Buhera South Member of Parliament Joseph Chinotimba has asked Vice-President Emmerson Mnangagwa whether the Zimbabwean government has summoned the United States ambassador to Zimbabwe to explain the violence in the United States presidential campaign because Washington usually summons Zimbabwe’s ambassador to the United States whenever there is violence in Zimbabwe and at times threatens to expel him.
Chinotimba said political opponents in the United States presidential campaign Donald Trump, Ted Cruz, Ben Sanders and others were fighting each other.
“We want to know that as a country, have we summoned the Ambassador of United States to come and explain what is happening in his country because they claim to be the pioneers of human rights,” Chinotimba said.
Mnangagwa said that Zimbabwe’s policy, like that of the Southern African Development Community and African Union, was that it did not interfere in the internal affairs of other countries.
“The Americans think that they are the world police. That is the reason why when we are doing our things, we do not allow them to come here because they want to interfere in our affairs. We do not interfere in their issues because that is their business. That is how things are,” he said.
Q & A
*HON. CHINOTIMBA: My question is directed to the Minister of Foreign Affairs and in his absence, I will direct it to the leader of the House, Honourable Vice President Mnangagwa. United States of America is on record that if there is violence here in Zimbabwe, they call our Ambassador and ask for clarification on what is happening or even threaten him with expulsion. Today, America’s political opponents such as Donald Trump, Ted Cruz, Ben Sanders and others are fighting each other. We want to know that as a country, have we summoned the Ambassador of United States to come and explain what is happening in his country because they claim to be the pioneers of human rights. I thank you.
THE HON. SPEAKER: Honourable Chinotimba, to whom are you directing your question?
*HON. CHINOTIMBA: I directed my question to the Leader of the House because the Minister of Foreign Affairs is not here. Honourable S. K. Moyo who is the Acting Minister of Foreign Affairs is not in the House. So I saw it befitting that I should ask the Honourable Vice President Mnangagwa because he is the Leader of the House. I can see that the Deputy Minister of Foreign Affairs is here. I did not want to ask him.
THE VICE PRESIDENT AND MINISTER OF JUSTICE, LEGAL AND PARLIAMENTARY AFFAIRS (HON. MNANGAGWA): The Honourable Member posed a question to Honourable Mumbengegwi who is not here today. He is attending a SADC Council of Ministers meeting in Botswana. The Acting Minister, Honourable S. K. Moyo is not in the House at the moment. Let me say that this is a very deep question. The Deputy Minister is here and I have asked the Deputy Minister to answer and he has agreed. I approached the Chair and he saw it befitting that the Deputy Minister should answer this question….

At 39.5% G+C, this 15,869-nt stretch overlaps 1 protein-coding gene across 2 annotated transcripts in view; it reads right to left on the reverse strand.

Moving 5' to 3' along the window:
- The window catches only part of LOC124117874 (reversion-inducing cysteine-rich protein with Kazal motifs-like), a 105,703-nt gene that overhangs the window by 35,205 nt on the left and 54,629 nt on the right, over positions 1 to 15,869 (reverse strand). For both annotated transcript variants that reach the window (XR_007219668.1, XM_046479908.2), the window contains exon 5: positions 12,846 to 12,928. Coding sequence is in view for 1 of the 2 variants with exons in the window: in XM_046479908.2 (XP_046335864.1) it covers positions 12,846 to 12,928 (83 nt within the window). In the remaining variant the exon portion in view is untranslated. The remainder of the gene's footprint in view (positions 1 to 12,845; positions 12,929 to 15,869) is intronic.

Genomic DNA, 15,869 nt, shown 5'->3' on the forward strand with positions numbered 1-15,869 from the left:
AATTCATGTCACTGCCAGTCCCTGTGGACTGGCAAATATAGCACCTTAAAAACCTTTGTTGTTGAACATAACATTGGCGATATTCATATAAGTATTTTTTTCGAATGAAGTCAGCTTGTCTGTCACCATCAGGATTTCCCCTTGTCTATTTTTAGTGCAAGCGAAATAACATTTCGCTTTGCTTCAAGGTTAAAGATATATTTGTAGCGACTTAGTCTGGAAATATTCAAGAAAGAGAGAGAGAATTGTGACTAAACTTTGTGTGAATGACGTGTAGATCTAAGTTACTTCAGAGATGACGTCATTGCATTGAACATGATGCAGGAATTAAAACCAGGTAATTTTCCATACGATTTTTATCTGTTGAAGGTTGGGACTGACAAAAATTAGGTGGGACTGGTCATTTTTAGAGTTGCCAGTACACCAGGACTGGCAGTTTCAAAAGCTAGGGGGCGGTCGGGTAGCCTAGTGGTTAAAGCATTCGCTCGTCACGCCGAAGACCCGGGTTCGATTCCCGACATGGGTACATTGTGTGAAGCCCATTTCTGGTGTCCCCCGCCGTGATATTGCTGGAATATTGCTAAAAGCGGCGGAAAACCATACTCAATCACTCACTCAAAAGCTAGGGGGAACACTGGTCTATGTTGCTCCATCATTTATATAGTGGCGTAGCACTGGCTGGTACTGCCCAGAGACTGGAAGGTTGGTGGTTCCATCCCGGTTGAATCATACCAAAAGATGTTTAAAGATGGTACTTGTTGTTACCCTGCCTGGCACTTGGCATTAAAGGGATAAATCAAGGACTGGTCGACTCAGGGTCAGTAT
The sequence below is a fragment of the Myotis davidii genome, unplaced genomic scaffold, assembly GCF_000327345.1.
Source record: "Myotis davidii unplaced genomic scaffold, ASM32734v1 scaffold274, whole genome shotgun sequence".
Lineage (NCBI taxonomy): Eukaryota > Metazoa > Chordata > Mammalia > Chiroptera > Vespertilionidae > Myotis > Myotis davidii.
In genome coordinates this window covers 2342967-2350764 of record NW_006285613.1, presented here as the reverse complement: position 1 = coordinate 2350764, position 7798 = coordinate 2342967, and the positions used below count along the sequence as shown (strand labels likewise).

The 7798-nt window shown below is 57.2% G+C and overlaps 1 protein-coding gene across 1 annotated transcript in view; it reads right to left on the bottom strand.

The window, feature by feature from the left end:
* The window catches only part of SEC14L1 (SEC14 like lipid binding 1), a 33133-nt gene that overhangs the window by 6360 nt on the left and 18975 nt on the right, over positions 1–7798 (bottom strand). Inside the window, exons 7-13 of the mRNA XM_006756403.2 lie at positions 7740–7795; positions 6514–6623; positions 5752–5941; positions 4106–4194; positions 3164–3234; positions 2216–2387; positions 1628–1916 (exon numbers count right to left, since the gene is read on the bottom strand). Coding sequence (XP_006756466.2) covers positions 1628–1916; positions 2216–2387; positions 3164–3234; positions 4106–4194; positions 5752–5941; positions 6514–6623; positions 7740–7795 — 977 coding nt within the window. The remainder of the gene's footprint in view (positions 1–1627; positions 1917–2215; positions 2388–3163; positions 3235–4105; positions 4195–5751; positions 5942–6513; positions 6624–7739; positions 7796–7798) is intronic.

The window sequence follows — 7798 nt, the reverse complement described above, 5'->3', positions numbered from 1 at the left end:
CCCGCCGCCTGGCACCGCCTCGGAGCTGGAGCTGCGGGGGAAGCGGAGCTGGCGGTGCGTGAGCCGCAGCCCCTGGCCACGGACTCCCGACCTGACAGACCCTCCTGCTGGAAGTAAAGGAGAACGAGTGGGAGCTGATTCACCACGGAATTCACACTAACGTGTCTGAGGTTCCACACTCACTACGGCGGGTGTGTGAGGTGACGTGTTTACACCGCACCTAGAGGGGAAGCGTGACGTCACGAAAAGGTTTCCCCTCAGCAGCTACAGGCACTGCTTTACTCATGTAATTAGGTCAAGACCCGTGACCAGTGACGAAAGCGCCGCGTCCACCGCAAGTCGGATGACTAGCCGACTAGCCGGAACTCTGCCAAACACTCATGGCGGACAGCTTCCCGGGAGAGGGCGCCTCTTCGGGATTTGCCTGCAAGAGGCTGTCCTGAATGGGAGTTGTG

*HON. MURAI: On a point of order. What is happening is now disheartening because in this country, we have Deputy Ministers and if they are not able to answer questions, we do not know what it means. If the Vice President wants to answer on behalf of the Deputy Minister, it may seem like the question was stage-managed. We are not happy Mr. Speaker Sir.
THE HON. SPEAKER: Two weeks ago, there was a complaint that Honourable Deputy Ministers sometimes do not have the capacity to answer questions. Order, order! This issue arose, and we can check the records, when the Hon. Vice President as Leader of Government Business in Parliament was not yet in, and the suggestion was that, if he had been in the House, the Hon. Vice President would have tackled the question. Now that he is in, he has got the full powers and responsibility to answer the question.
*THE VICE PRESIDENT AND MINISTER OF JUSTICE, LEGAL AND PARLIAMENTARY AFFAIRS (HON. MNANGAGWA): Thank you Mr. Speaker. Those who do not want to hear can keep on talking but those who need help on Government issues, you should get the opportunity to listen. The question that has been asked by Hon. Chinotimba, he said to the Minister of Foreign Affairs, how should we tackle this because the Americans, whatever happens in other countries, they would call the Ambassadors of those countries to give full reports. Now, that it is happening in their country where Trump and Anderson, that is what he was referring to. Now that they were involved in violence, are we going to call the American Ambassador and find a clarification?
What we should look at is our law which is according to SADC and AU Protocols that we do not interfere with internal affairs of other nations. The Americans think that they are the world police. That is the reason why when we are doing our things, we do not allow them to come here because they want to interfere in our affairs. We do not interfere in their issues because that is their business. That is how things are. Thank you.
*HON. CHINOTIMBA: Hon Vice President, we have heard what you said but as a nation, are we going to condemn the Americans so that they know that we are not happy with what is happening although we are not interfering with what they are doing? I know that those on the left side of the Speaker are – [HON. MEMBERS: Inaudible interjections.] – As a country, what are we going to do about it so that, especially their friends on your left, know that even those who support them are the biggest culprits?
* HON. MNANGAGWA: Those who want to play can play but we continue doing what we are supposed to do in this august House. I think the Hon. Member did not read the response that was given by the Minister of Information, Hon. Mushohwe that as a country, we were surprised and we gave our comment. I think you should go and read what Hon. Mushohwe said.